Brief Encounter – Rediscovering ‘Witness in the Dark’ (UK 1959 – 59 mins)

Posted in Rediscover by - April 05, 2015
Brief Encounter – Rediscovering ‘Witness in the Dark’ (UK 1959 – 59 mins)

In the 1950’s the UK churned out dozens of low budget second features, often featuring lesser-known actors and cheap sets. Many of these filler films were watchable at best, but as most of them ran for little more than an hour they were fairly easy to tolerate. Some of these movies though were actually very good, and one that stands out for me is the rather obscure 1959 thriller ‘Witness in the Dark’, a pretty standard picture but featuring a terrific central performance.

After a burglar (Nigel Green) kills an old lady in her flat, he encounters a young woman; Jane Pringle (Patricia Dainton) on the stairs below. Realizing that she is blind, he slowly passes Jane and makes his escape, while she only manages to briefly feel his overcoat. As the sole witness to the crime, Jane is relentlessly hounded by the police to recall any info that she can. When it comes to light that the old lady had left to Jane in her will, the valuable brooch which the man was after, she unwittingly becomes his potential next victim.

While there is no major plot twist that elevates the best of these B-movies, ‘Witness in the Dark’ does have a couple of those ‘surprise’ investigation moments, and the simple story is engaging enough to hold your interest. The scene where Jane meets the killer on the stairs is actually very tense, as the man realizes that she is blind and ignores her request to talk. Although she thinks herself a burden and is anguished at her lack of sight, it was Jane’s blindness that kept her from being the intruder’s second victim that day. The final confrontation between Jane and the murderer is also very suspenseful.

Attractive Patricia Dainton is excellent as Jane and easily convinces as a blind person. I tend to pay extra attention to actors when they are playing blind, in the expectation that at some point a crack will show in their performance. But here, Dainton is believable throughout and it’s a shame she took early retirement from acting just two years later. Respected actor Nigel Green played the quietly cold killer to great effect and his stocky frame made him more imposing against dainty Patricia Dainton. Green would later have memorable roles in the classic Michael Caine movies ‘Zulu’ (’64) and especially ‘The Ipcress File’ (’65), before his untimely death in 1972 from a barbiturate overdose. He was just 47 years old. Prolific television star Conrad Phillips was ideal as the kindly inspector on the case, and Madge Ryan was great as an annoyingly nosy neighbour.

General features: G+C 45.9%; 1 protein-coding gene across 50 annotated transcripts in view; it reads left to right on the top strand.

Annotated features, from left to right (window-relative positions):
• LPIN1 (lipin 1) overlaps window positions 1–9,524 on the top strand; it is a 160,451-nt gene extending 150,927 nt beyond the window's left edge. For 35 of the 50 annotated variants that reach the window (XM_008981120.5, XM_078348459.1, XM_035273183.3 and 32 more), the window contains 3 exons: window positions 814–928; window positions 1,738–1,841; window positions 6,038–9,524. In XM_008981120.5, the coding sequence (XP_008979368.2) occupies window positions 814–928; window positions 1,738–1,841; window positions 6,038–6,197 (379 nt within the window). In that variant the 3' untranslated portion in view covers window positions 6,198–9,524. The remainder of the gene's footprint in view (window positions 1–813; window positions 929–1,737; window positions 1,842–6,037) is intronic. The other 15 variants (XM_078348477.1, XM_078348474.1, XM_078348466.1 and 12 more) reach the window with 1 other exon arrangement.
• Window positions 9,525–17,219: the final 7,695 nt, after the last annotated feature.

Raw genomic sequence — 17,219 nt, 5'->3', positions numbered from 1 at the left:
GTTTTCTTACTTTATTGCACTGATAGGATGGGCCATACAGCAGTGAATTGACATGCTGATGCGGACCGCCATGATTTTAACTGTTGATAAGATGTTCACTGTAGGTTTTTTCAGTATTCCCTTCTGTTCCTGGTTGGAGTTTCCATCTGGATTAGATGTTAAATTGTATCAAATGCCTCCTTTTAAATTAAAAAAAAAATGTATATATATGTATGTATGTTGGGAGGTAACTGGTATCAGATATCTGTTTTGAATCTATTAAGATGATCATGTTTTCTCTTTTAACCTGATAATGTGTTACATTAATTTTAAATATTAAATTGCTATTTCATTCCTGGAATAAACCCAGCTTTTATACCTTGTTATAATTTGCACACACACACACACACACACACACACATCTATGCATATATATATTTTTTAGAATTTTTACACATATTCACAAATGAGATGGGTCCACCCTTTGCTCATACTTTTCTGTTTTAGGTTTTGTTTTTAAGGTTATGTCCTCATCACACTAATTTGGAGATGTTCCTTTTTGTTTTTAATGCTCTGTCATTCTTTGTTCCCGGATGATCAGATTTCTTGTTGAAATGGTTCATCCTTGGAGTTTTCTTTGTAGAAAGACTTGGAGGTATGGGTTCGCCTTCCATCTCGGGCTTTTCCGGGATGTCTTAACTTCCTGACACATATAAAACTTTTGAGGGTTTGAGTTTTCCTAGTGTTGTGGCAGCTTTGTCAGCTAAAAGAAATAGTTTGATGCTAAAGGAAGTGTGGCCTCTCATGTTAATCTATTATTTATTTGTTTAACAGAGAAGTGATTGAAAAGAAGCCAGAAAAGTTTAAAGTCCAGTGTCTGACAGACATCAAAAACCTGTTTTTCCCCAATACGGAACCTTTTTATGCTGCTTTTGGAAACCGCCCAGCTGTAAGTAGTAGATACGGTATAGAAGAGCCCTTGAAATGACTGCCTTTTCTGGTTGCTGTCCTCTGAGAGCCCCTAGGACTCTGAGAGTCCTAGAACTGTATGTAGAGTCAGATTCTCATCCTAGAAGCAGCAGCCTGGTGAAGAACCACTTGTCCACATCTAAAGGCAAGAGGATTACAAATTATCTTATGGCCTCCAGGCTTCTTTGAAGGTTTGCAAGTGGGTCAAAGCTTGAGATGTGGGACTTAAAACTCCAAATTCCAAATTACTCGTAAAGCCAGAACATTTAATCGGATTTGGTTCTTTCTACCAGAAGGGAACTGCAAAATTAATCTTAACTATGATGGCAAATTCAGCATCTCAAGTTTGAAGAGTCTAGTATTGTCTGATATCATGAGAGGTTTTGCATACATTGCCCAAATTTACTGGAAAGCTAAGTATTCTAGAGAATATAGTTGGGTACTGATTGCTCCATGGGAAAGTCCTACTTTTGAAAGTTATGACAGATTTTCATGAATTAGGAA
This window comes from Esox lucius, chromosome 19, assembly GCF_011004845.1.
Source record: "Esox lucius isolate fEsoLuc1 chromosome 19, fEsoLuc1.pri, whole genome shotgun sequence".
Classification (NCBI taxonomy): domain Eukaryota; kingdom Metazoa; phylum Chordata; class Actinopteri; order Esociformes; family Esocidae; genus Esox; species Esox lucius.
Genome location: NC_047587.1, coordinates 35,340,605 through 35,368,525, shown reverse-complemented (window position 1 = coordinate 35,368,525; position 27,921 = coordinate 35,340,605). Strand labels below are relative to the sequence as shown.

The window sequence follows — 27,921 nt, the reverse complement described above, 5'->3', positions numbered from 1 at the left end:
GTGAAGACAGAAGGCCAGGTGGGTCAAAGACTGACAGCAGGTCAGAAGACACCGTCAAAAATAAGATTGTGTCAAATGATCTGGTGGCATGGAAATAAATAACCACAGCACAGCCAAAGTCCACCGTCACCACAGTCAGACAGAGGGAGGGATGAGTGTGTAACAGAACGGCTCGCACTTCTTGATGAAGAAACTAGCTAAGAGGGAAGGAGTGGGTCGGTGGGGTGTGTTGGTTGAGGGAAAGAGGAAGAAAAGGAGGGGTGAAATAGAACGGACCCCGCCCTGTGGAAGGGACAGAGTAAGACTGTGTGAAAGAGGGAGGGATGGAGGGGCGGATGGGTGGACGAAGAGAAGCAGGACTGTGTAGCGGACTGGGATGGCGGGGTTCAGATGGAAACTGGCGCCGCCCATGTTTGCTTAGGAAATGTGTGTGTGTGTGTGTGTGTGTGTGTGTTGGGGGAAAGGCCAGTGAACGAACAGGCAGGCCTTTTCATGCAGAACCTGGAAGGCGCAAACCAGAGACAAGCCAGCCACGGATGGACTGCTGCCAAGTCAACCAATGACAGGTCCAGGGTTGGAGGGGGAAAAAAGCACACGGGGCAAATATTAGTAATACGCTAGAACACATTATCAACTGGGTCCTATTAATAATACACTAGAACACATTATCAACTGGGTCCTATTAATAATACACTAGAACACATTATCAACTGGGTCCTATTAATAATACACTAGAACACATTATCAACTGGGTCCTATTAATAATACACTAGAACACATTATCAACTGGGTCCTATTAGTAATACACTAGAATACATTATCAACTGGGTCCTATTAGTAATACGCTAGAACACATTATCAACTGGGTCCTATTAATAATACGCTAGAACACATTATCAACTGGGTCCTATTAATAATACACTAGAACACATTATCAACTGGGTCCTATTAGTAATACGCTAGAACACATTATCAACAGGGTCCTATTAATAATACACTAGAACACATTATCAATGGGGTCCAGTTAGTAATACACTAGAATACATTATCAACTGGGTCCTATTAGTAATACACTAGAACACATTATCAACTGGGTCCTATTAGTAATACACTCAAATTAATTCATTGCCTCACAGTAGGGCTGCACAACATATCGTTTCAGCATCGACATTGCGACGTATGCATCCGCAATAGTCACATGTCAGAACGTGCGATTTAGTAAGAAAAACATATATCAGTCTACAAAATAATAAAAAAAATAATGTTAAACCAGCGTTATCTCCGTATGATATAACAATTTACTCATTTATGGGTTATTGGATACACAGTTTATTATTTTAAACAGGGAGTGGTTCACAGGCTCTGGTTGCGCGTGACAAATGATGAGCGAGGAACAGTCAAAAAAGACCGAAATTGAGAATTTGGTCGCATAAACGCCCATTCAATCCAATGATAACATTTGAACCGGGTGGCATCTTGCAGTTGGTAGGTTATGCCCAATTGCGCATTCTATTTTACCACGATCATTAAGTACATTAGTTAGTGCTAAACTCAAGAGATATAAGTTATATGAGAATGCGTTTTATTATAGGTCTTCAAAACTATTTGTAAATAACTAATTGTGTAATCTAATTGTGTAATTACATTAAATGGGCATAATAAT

German-born director Wolf Rilla does a serviceable job and uses some neat close-ups to help create more tension, especially in the worried face of Jane’s tormented character. Rilla’s biggest success would come the following year when he directed the terrific cult kiddie-shocker ‘Village of the Damned’ (’60). Canadian John Lemont wrote the tight screenplay which was based on dramatist James Parish’s original play. Lemont would later write and direct the excellent British noir ‘The Frightened City’ (’61) starring Herbert Lom and a pre-Bond Sean Connery.

A sadly little-known thriller ‘Witness in the Dark’ actually manages to flesh out the female lead’s interesting character and, at barely an hour in running time, it’s a taut potboiler and I think one of the best of the late Fifties B-movies.

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